Back to the points within your essay which are excellent descriptors of what has been recognized as the behavioral genetics of the Fragile X Syndrome. You state it well in the fact that these boys lacked the charm of what you consider “well behaved” Down Syndrome children. The Fragile X child characteristically avoids personal touch or human contact. Their evasive eye gaze was one of the first noted behavioral characteristics of this syndrome. This personal remoteness or detachment (not wanting to be held or touched) made it all the more difficult to establish the necessary rapport to facilitate normal parenting. Their hyperactivity or “perpetual motion” was also early noted to be a most taxing or wearing parental demand. And their unexplained “misbehaviors” were not what they learned from unaffected siblings or a result of parental example. Their parents were often providing and capable of teaching acceptable behavioral reactions within the home setting, as they did with their other children. Such facts of behavioral genetics have been fairly well recognized at the current point of time.
However, the most significant contribution your essay might make upon broader publication, is in the understanding of the carrier state. In desiring to publish this, you must realize that you are making a very personal and extreme disclosure on your part. It does seem that in originally writing this essay, you realized this fact and were courageous enough to undertake such an attempt. Your own “flight of ideas,” jumping from one concept to another, and racing thought processes, are clearly symptomatic of the carrier state. Such trait descriptions should serve to advance the understanding of what are termed the “learning disabilities” of the school-aged carrier girls. The concern or worry that this might be a symptom of schizophrenia also is a natural consequence of experiencing this disturbance of normal thought processes. Your recognition that there were no “auditory of visual hallucinations” should also expand the process of differential diagnosis. And the inability to establish an effective agentic operator, a self or “I”, provides clear understanding why so many carriers or affected males continue to operate in the third person as a “her” or “him”.
This latter trait, of course, is shared by other forms of mental disturbance, and is seen frequently as being reversed in the process of therapy. The movement toward an agentic or operator “I” has been long recognized as one of the indicators of successful process in therapy. It is part of the redefinition of self or the finding of a correct or most fitting name during the therapeutic process. This is your “baptism of receiving a name” or becoming an “I.” This you have tied with the necessity of empathy, and I can only underscore your moving and illustrative example of empathy being the “pair or us” sitting there sharing this same space and time (and thoughts).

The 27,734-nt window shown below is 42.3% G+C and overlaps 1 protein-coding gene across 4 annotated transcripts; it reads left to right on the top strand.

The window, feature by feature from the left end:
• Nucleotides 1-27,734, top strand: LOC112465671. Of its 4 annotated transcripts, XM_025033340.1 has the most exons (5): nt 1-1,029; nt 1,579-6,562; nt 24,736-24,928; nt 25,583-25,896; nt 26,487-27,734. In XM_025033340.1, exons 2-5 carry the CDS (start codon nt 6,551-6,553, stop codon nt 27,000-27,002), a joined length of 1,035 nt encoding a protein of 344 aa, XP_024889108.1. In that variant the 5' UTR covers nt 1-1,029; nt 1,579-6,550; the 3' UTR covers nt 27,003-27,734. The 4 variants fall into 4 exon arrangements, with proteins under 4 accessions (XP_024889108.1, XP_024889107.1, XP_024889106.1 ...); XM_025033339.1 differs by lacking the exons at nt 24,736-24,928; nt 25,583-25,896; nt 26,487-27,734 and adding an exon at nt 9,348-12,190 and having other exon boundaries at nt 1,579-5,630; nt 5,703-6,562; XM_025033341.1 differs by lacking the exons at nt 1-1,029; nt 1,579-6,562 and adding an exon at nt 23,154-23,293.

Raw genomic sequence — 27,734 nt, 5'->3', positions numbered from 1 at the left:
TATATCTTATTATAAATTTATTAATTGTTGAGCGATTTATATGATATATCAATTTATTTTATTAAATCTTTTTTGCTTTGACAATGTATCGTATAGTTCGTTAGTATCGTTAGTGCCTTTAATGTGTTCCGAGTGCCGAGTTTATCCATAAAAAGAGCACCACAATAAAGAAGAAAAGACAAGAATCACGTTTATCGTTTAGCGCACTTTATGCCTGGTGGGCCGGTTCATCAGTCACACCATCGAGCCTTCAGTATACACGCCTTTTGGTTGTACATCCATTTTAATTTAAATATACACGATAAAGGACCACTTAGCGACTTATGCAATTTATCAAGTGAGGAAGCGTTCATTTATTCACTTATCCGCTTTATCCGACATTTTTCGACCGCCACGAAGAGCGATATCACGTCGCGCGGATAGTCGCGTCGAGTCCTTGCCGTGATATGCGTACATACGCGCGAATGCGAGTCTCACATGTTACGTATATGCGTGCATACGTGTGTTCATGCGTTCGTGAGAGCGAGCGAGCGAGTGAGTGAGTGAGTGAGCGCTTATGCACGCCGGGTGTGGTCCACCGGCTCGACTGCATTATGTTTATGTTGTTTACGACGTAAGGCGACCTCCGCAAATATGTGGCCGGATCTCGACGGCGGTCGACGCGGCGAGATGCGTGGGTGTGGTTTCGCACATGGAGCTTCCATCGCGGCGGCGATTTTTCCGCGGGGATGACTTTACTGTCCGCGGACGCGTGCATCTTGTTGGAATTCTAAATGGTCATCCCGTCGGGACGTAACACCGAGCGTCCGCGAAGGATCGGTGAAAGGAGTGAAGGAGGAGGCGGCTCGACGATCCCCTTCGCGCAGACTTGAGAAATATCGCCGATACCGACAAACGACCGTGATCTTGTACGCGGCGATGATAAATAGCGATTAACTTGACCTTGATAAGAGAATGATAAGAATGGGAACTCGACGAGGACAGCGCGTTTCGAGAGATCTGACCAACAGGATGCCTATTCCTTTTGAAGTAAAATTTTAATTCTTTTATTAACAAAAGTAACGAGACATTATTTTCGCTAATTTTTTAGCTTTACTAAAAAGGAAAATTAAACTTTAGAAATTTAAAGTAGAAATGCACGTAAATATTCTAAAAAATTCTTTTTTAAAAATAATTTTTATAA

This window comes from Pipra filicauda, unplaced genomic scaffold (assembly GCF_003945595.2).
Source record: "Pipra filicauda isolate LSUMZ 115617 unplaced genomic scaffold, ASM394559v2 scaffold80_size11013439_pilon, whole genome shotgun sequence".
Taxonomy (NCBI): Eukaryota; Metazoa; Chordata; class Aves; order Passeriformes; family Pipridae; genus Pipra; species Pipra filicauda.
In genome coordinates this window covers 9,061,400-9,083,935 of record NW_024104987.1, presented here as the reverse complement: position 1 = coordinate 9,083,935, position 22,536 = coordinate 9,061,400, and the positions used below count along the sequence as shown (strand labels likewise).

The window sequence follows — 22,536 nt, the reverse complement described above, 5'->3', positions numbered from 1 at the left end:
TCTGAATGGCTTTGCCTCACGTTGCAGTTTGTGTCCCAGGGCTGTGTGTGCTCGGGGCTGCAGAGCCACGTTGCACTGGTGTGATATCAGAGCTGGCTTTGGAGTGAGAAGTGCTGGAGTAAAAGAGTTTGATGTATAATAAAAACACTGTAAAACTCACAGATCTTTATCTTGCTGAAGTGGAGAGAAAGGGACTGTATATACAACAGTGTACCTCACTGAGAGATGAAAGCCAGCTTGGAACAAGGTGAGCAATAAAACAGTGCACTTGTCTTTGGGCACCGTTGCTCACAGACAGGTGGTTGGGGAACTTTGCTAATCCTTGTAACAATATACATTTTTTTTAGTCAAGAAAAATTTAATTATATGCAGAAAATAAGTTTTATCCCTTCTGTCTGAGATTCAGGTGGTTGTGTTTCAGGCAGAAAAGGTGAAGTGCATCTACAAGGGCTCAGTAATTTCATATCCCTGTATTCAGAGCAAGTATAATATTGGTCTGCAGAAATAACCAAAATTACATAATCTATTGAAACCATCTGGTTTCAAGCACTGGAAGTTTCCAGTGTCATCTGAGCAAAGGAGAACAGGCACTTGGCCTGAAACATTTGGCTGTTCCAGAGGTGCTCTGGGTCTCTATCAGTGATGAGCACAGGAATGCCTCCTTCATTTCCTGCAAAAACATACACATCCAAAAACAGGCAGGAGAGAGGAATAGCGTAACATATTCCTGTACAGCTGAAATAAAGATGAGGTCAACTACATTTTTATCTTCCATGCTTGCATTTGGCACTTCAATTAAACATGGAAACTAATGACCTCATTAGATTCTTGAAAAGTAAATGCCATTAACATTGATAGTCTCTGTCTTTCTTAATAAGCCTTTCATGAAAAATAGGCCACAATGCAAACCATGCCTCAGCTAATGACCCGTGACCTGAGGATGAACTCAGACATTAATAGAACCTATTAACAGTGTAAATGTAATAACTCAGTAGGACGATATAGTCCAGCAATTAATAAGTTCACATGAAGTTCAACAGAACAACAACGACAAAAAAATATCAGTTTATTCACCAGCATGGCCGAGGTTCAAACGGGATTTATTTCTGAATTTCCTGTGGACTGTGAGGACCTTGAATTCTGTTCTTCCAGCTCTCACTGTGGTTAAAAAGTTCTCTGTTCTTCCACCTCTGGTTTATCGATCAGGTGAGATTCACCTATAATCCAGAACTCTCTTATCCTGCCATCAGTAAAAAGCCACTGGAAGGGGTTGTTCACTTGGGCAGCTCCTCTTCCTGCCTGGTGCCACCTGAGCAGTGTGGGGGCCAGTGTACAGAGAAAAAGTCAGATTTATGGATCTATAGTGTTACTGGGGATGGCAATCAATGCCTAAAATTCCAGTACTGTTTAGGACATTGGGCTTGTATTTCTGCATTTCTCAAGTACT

Of course your strong religious perspective colors this essay. It even tones your conceptualization of me as therapist to be a father confessor or and through memory distortion making my degree come from Chicago’s Loyola University and not from my actual alma mater, The University of Chicago. That seemed appropriate in what I saw, and what you grasped as, your deepest need in therapy: that of finding “spiritual peace.” And that you most aptly described as the main achievement of your therapeutic experience.
Such then, is my perspective of what you have written and what may be its potential for promoting understanding of what we now recognize (but did not then) as the behavioral effects of a definite genetic syndrome involving the lives of probably the majority of what might be termed “genetically determined mental retardation”. Your desire to publish these thoughts is indeed courageous. However, I find that I need once again professionally to warn you that there are risks in disclosing so much of your person, in the effect that it could expose you to possible ridicule or embarrassment in the future. But I gather you are willing to assume such risk in weighing the benefits of easing the pain of others who might discover they are in the situation you once found yourself. Through this means you can facilitate the more expedient alleviation of such pain and promote the inner peace and resolution that you so diligently sought.
I can only commend you for such courage, and for such determination to seek these desired resolutions.
Bruce Cushna, Ph.D.